I thought it wouldn’t hurt to try a few different things and he understands that he needs to chew very carefully and wash things down with thickened water. He understands the difference between formula feeds and real food and often rebels against being attached to the pole for his feeds.  Last week, we went to our local health food store, Evergreen, and picked up a box of Annie’s pasta.  (Think organic KD) He was so excited he cradled the box all the way home, saying, “Pot! Cook!”  When we got home he insisted on making it straight away, and to my amazement was able to eat quite a big portion of it, thereby proving that his swallow has come SUCH a long way.  It was incredibly exciting! He’s also eaten raspberries, lasagna, rice, various soups, cream of wheat and oatmeal.  I cannot wait for the day when his tube is out and he can resume eating normally and whatever his heart desires. (Within reason, of course!)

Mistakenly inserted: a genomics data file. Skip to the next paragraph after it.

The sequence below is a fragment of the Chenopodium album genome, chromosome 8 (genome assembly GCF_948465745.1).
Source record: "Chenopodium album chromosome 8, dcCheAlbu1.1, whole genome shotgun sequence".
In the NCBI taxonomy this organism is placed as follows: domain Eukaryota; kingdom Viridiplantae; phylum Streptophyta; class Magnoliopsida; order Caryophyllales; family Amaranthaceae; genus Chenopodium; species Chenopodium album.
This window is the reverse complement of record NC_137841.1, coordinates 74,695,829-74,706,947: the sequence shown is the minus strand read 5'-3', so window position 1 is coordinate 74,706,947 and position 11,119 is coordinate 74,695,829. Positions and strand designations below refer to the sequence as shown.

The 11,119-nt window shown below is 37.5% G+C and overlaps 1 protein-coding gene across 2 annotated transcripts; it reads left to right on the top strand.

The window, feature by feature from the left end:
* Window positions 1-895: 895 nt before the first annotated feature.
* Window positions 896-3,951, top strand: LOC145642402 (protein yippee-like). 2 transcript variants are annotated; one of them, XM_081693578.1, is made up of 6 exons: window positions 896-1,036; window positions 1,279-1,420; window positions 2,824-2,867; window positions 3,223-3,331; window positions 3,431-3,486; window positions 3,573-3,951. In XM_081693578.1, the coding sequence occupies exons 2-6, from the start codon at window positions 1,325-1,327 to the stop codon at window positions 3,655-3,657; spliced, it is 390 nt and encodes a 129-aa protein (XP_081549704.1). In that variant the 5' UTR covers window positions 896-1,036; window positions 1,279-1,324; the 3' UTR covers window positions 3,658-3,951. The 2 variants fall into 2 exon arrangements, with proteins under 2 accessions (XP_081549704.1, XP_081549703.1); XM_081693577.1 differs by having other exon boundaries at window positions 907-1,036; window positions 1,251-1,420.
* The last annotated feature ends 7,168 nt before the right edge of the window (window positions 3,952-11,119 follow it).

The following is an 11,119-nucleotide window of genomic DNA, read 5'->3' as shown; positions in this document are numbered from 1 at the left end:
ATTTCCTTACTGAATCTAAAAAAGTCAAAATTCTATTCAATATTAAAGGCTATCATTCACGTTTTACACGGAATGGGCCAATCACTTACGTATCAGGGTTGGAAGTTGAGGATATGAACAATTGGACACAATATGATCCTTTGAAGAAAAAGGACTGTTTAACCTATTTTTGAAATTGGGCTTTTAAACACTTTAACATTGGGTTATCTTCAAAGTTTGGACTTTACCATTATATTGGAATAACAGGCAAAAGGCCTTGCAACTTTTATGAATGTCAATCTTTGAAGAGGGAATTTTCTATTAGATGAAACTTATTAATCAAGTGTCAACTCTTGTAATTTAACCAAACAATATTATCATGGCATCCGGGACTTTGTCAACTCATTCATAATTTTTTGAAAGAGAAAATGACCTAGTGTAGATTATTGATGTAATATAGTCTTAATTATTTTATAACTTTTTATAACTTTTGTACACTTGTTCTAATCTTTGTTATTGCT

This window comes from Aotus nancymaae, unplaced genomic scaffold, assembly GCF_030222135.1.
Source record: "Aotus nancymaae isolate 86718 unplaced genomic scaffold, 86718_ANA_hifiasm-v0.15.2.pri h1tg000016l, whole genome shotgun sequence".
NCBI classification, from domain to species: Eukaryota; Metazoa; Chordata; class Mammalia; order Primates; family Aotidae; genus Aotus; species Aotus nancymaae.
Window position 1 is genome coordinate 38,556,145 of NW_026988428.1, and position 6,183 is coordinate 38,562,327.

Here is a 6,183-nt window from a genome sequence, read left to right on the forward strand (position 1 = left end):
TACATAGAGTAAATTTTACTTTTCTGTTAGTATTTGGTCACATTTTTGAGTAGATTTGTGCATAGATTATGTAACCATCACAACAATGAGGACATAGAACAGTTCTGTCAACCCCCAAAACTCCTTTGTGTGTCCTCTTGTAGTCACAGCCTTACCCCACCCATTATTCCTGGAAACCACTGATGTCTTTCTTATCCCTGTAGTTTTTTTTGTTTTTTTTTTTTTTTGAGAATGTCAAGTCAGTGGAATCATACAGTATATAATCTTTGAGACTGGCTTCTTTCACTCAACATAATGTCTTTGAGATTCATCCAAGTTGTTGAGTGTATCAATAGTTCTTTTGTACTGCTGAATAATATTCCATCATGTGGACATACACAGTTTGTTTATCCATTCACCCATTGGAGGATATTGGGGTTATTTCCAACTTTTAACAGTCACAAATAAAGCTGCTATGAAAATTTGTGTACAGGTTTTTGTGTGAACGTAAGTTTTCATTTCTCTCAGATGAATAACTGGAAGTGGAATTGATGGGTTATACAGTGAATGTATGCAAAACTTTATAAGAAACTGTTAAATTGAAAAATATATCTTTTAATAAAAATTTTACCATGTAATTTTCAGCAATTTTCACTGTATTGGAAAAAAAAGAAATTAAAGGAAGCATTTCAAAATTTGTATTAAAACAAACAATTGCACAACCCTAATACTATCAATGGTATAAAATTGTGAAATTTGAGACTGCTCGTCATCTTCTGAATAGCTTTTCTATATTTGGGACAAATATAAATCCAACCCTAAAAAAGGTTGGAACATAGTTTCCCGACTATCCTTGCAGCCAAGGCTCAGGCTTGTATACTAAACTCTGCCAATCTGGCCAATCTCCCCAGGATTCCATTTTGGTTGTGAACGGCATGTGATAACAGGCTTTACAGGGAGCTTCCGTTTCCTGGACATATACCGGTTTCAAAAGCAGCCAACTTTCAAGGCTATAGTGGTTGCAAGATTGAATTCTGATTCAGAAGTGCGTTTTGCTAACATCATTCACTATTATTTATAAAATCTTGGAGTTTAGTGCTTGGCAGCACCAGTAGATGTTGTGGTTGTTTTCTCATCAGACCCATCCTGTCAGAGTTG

While I happen to think of it I should probably also mention that Gavin has come a long way as well in terms of speech. He is talking a lot and attempts to repeat a lot of words after us, although to be honest I think we’re the only ones who understand him most of the time.  He is only now starting to string two words together to make little sentences but is coming along. His pronunciation tends to be a bit off and he has a habit of transposing consonant sounds. (He calls tape “pete” and has referred to a cup as a “puck.”) A lot of these issues are probably just run-of-the-mill speech problems and will resolve over time.  He stubbornly refers to certain things by a completely different name, he calles his doll Ruby “Weeoh,” for mysterious reasons of his own.  He is also missing extremely basic vocabulary words like “table” or “banana,” but can say meds, heparin, flush, and gauze.  He uses sound effects to indicate what he wants or means, although I’m trying to get him away from that when it comes to making monkey noises to show he wants his Monkey.  He is clearly such a hard worker and tries his very best to communicate, and I always try to encourage him to use words and make his pronunciation better, but he gets annoyed with me and shouts “NO!” if I try too much.  I guess there is a fine line between being a good parent and a pain in the ass.